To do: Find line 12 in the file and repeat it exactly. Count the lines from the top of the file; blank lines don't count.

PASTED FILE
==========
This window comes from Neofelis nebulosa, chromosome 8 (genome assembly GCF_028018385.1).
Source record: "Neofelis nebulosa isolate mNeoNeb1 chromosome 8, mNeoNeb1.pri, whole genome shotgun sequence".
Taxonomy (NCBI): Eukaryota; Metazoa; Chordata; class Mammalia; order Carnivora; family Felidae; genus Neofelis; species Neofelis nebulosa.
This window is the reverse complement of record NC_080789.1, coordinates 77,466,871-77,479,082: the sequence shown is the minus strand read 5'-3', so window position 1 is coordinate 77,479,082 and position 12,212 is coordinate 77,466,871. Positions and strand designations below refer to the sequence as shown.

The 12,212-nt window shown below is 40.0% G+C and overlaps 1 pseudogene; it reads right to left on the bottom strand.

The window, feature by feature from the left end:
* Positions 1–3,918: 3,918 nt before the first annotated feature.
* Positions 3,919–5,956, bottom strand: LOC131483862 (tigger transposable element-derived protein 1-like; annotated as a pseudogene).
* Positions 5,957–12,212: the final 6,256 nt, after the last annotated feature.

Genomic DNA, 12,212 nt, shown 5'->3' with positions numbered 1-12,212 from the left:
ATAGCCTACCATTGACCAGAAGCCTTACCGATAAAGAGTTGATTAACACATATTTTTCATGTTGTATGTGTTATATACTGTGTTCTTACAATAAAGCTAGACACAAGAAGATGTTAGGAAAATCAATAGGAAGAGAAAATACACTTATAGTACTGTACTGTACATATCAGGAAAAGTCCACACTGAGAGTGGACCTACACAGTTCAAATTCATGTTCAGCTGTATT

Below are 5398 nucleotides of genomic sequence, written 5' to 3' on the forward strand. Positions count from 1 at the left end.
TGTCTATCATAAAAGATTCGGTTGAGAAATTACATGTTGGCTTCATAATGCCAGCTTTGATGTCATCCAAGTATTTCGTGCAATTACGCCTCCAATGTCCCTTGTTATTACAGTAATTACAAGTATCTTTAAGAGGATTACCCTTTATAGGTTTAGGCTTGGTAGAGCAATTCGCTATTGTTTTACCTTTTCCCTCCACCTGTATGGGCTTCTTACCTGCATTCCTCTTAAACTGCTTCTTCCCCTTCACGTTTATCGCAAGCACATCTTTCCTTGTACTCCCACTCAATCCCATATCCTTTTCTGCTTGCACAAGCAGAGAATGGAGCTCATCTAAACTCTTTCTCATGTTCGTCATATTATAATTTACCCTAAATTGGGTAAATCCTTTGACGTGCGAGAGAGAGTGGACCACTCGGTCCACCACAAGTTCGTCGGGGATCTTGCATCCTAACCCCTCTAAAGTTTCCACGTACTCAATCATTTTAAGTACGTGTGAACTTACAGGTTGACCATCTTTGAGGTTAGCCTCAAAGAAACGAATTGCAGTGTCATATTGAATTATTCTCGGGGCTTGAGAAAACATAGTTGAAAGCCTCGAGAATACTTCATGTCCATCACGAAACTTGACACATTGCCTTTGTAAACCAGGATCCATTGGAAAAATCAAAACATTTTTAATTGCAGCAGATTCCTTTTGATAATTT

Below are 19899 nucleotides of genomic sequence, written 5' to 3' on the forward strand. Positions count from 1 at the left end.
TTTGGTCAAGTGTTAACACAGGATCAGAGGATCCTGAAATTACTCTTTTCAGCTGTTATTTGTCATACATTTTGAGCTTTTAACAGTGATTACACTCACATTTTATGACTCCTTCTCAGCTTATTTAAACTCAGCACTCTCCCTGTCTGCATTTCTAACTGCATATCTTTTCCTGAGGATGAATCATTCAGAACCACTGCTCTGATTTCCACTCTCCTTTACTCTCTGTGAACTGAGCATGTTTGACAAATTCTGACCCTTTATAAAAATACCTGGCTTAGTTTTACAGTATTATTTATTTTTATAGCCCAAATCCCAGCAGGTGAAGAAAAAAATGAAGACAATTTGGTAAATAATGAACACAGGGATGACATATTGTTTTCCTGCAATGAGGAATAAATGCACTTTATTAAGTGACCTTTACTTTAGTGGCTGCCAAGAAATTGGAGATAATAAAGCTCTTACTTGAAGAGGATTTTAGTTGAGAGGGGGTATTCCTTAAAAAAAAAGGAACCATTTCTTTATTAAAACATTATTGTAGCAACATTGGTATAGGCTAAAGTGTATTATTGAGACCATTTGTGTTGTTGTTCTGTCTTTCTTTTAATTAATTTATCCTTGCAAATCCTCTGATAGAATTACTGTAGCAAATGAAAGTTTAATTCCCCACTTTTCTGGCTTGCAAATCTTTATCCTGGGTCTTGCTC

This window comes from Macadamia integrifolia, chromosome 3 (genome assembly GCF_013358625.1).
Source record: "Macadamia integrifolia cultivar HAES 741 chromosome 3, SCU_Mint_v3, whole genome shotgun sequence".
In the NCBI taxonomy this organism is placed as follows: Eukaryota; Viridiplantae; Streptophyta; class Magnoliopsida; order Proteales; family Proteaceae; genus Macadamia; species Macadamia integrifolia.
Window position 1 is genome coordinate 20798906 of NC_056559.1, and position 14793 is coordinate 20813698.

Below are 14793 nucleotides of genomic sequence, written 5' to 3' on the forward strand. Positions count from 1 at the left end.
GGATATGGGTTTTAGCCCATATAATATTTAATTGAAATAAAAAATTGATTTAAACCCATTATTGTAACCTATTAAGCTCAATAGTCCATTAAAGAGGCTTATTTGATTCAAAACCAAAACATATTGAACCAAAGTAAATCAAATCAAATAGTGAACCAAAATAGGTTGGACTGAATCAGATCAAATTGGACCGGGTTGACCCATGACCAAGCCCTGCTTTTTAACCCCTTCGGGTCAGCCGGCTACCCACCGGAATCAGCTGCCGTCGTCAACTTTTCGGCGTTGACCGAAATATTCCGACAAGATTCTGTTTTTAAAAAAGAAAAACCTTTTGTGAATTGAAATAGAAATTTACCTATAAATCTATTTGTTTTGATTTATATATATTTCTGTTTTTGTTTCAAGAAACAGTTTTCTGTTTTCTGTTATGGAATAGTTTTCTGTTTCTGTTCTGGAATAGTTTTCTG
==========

Below are 5398 nucleotides of genomic sequence, written 5' to 3' on the forward strand. Positions count from 1 at the left end.